Meteorites from Mercury?

Meteorites from the Moon and Mars give earthbound scientists free rock samples from other worlds. Now Brett Gladman and Jaime Coffey (University of British Columbia, Vancouver) say we should expect a few meteorites from Mercury too.

Taken by Messenger on January 14, 2008, from about 17,000 miles away, this view of a gibbous Mercury shows about half of the area not photographed by Mariner 10 in 1974–75. The heavily cratered landscape is reminiscent of other areas previously seen. The broad circular plain toward upper right, appearing brighter than its surroundings in this red-light view, marks the interior of Caloris basin, a huge impact scar more than 800 miles across.
NASA / JHU-APL / Carnegie Inst. of Washington
Gladman and Coffey conducted computer simulations of what happens after asteroids and comets slam into the innermost planet and kick debris into space. Past studies assumed that rocks knocked off Mercury weren't getting away with much more than its escape velocity of 2.6 miles (4.2 km) per second. That's too slow to climb away from the Sun and make it out to Earth.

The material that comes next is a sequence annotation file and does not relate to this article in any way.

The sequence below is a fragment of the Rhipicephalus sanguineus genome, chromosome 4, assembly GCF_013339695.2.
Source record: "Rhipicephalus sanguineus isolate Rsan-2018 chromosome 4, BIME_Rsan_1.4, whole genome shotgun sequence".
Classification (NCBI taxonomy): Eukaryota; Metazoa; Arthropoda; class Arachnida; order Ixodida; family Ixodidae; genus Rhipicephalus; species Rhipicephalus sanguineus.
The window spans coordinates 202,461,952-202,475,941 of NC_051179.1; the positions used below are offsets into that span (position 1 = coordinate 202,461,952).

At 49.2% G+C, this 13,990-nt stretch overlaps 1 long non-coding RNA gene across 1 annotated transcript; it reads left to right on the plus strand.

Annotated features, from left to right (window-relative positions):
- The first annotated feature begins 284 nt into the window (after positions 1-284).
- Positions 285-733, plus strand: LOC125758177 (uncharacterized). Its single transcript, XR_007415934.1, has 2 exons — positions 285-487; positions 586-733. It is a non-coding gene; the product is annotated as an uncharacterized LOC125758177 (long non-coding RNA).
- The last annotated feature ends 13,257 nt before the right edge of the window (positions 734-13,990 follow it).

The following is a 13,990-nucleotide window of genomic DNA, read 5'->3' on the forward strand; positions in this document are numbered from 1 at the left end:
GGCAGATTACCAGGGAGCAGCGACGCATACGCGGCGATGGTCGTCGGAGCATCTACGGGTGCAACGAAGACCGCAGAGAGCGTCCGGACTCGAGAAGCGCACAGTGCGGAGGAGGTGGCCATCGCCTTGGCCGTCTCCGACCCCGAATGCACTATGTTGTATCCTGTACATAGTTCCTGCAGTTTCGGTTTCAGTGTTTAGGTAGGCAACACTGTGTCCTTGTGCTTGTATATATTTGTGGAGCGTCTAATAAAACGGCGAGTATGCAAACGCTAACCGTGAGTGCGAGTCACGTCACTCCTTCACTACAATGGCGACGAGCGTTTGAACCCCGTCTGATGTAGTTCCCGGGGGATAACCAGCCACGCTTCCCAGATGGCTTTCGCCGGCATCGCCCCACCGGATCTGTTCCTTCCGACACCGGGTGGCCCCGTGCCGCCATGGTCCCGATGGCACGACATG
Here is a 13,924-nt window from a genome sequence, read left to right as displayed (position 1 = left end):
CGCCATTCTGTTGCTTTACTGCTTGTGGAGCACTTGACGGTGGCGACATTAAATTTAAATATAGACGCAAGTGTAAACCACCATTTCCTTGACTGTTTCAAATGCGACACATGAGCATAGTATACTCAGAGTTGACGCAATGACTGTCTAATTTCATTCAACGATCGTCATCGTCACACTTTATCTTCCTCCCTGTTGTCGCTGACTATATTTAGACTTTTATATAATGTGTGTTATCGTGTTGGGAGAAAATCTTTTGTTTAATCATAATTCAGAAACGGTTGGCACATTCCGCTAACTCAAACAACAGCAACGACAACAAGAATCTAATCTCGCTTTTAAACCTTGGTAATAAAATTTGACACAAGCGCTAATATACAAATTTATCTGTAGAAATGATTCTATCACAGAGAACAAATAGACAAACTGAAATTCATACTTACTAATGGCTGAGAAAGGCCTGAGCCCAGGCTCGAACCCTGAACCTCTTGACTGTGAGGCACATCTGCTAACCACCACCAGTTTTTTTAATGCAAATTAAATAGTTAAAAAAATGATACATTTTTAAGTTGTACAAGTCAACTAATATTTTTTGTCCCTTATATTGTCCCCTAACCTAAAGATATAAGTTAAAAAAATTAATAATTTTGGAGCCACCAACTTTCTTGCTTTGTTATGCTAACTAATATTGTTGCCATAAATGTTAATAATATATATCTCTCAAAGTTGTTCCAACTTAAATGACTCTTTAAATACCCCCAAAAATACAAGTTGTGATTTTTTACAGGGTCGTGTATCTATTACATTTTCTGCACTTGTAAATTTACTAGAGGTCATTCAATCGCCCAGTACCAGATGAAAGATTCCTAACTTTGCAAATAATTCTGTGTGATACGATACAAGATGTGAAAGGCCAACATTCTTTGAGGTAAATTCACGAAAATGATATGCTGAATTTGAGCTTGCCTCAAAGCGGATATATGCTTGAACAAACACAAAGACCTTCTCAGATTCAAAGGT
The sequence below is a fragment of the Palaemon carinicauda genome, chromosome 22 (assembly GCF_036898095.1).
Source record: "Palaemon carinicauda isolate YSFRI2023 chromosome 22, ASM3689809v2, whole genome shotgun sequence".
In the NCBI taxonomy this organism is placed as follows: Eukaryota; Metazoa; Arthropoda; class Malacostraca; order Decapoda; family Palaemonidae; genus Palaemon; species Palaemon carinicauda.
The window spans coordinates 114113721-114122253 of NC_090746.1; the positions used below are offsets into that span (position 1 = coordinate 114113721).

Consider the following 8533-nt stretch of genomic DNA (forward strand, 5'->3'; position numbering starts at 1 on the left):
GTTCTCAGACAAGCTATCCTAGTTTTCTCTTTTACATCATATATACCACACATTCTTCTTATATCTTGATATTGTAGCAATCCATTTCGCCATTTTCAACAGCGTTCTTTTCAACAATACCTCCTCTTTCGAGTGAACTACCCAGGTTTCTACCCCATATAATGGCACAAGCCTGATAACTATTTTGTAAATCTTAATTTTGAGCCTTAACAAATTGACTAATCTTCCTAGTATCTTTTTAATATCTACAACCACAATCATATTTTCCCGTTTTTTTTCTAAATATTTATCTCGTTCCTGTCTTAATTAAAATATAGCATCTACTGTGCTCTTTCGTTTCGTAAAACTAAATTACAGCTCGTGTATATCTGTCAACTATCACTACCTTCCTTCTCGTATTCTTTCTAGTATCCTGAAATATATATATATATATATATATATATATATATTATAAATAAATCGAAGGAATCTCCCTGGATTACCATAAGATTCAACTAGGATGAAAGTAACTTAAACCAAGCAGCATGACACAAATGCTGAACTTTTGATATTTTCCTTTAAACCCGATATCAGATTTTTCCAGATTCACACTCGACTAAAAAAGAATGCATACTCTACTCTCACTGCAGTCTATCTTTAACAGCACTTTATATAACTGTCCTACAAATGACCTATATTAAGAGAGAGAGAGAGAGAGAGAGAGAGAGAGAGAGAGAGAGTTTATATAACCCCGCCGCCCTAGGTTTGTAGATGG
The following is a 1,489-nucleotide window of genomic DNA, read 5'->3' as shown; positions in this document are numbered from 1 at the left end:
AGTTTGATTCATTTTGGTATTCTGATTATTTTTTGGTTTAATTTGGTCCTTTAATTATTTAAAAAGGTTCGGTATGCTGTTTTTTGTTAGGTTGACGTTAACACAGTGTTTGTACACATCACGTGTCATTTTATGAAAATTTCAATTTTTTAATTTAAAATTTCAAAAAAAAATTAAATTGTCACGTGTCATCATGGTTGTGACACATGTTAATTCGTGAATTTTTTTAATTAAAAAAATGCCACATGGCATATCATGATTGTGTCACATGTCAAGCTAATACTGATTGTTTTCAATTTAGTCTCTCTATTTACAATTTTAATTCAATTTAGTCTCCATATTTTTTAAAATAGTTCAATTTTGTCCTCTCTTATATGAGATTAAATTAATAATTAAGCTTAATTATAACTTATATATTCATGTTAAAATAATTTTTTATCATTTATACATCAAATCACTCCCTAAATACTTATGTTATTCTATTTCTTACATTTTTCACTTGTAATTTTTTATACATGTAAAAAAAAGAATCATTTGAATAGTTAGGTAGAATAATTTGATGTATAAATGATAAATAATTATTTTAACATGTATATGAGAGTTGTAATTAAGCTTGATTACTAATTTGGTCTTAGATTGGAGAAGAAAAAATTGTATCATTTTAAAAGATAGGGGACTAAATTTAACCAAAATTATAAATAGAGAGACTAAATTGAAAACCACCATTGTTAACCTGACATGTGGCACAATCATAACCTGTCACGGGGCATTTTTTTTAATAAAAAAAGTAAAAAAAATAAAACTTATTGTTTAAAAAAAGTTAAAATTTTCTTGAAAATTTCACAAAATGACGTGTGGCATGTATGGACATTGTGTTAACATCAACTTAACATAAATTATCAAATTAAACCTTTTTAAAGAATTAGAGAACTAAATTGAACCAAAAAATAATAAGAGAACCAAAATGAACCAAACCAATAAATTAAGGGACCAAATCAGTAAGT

But some previous assumptions were wrong, says Gladman, because the collisional circumstances at Mercury are "very different than anywhere else." The Sun's innermost planet speeds through space with a mean velocity of 30 miles (48 km) per second. Furthermore, asteroids and comets crossing Mercury's orbit also travel fast. So impactors strike the planet at speeds 5 to 15 times its escape velocity, and ejecta can rocket off the surface traveling much faster than had been assumed.

The new study, which has been submitted to Meteoritics and Planetary Science, concludes that up to 5% of this high-speed debris from Mercury reaches Earth — a third to a half of the delivery rate of meteorites from Mars. Gladman notes that roughly a half dozen samples of Mercury might already be sitting in meteorite collections worldwide.

Rocks from Mercury? These pieces of the meteorite known as Northwest Africa 2999 are angrites, a rare type that some specialists believe may represent samples of Mercury's surface. The total weight of these is 392 grams (about 14 ounces); the small cube is 1 cm on a side.
But how would an interplanetary prospector recognize that a stone really is from the innermost planet? Some planetary geologists think a rare class of meteorites called angrites might be good candidates, though others disagree. Gladman cautions, "Until you have some kind of ground truth, it's very difficult to make those claims." He says scientists need more information about the composition of Mercury's surface to find matches with suspicious meteorites.

Fortunately, the Messenger spacecraft has begun exploring the planet. Messenger flew past Mercury in January and will go into orbit in 2011. It should provide the data that will confirm or refute candidate meteorites from Mercury.

Ken Croswell is the author of Ten Worlds: Everything That Orbits the Sun (Boyds Mills Press, 2006).

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